4. Sunlight is one of the important trigger factors for rosacea

Sunlight almost certainly plays an important role in the aetiology of rosacea; the condition is much more common in Celtic skin and occurs mainly on the sun exposed convex areas of the face, sparing protected sites around the eyes. Hence it is important to

encourage patients to avoid sunlight if this acts as a trigger for them and advise them to apply sunscreen.

Other recognised triggers are exposure to extreme temperatures (especially heat), spicy foods, alcohol, hot drinks, strenuous exercise and stressful situations. Most

patients are very sensitive to anything that dries or irritates the skin and should be

given advice about the importance of using a regular emollient, cleansing with lukewarm water and avoiding products containing acetone, alcohol or fragrances.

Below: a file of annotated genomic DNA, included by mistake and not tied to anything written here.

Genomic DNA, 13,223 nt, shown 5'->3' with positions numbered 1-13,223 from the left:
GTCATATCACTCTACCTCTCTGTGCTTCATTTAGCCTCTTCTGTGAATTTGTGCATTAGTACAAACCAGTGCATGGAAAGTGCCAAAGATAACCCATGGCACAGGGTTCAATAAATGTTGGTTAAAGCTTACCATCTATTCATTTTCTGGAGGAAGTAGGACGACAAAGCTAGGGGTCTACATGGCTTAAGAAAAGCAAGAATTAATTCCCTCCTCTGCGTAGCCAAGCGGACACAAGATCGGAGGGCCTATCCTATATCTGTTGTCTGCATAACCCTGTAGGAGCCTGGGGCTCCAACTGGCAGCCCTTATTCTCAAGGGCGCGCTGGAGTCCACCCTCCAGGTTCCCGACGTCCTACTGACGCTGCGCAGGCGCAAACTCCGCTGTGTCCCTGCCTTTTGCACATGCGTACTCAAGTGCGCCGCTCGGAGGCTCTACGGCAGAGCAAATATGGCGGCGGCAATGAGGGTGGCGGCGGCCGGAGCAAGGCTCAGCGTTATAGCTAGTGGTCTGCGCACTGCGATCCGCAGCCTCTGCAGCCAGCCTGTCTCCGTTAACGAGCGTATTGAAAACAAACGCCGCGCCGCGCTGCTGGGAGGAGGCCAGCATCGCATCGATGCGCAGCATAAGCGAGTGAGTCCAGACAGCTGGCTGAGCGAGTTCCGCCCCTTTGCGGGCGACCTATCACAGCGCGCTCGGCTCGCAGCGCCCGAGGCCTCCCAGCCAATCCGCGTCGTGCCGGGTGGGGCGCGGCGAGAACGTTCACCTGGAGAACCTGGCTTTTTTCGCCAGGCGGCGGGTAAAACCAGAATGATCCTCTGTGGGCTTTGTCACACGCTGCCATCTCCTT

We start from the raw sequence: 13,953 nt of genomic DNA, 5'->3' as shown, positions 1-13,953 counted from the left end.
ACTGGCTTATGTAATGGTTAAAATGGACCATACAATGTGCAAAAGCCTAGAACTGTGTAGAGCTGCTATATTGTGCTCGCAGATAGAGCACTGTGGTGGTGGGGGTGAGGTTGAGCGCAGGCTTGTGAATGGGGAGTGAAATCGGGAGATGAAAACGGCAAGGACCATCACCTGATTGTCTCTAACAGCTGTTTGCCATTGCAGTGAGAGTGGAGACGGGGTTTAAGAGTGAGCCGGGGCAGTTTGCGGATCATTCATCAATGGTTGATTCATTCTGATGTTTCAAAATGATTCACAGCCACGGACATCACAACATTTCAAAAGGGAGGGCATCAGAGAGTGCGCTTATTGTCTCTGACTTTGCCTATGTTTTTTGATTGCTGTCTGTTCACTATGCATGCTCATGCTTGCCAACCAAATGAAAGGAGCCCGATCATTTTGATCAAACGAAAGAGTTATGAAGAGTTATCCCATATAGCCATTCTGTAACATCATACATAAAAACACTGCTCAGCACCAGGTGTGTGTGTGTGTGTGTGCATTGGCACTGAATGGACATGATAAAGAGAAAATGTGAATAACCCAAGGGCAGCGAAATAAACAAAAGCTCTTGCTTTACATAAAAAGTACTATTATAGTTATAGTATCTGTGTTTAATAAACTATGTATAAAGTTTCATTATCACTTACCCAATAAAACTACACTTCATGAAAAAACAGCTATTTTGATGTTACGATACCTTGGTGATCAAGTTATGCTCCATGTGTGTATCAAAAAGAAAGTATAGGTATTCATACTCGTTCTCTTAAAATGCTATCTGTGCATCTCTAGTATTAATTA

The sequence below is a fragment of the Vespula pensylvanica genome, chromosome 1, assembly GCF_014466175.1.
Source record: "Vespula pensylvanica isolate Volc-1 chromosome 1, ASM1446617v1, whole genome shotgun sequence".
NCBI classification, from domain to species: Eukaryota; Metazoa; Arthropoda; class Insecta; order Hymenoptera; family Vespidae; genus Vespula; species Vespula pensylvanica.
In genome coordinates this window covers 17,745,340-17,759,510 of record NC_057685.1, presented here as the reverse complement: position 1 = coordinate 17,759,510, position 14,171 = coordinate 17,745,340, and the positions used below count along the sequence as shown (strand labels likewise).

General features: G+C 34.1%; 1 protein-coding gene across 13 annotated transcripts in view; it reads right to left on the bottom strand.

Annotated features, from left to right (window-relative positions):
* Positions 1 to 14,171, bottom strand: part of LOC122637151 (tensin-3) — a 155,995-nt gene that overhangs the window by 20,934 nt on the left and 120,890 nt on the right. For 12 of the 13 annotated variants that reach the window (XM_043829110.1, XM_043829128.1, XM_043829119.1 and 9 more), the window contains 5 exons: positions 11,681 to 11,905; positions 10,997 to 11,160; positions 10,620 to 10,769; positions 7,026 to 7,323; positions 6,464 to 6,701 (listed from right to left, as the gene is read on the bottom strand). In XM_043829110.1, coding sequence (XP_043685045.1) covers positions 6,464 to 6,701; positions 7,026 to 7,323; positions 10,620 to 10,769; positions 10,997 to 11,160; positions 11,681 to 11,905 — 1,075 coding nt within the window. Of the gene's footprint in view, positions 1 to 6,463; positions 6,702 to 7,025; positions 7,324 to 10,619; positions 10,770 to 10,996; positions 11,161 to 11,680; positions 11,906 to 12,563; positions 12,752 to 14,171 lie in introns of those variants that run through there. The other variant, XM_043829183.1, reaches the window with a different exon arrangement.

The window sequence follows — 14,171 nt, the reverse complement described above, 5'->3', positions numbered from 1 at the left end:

5. There is no cure for rosacea

It is important to realise that this is a chronic, relapsing condition for which we have no permanent cure. The patient needs to be advised that treatment is suppressive and may need to be continued. For some patients, avoidance of trigger factors and frequent

application of emollient may be all that is

required. Further treatment depends on the nature and severity of their disease.

The papulopustular form is most amenable to therapy. For mild disease, topical metronidazole cream or gel is the only licensed topical agent. It should be applied twice daily, applying an emollient beforehand if causing irritation; metronidazole cream is better than the gel for sensitive skin. If this is not tolerated, azelaic acid cream has recently been shown to be equally effective both in reducing papules, pustules and erythema. Other topical antibiotics, including clindamycin, are sometimes used although there have been no trials to demonstrate their effectiveness.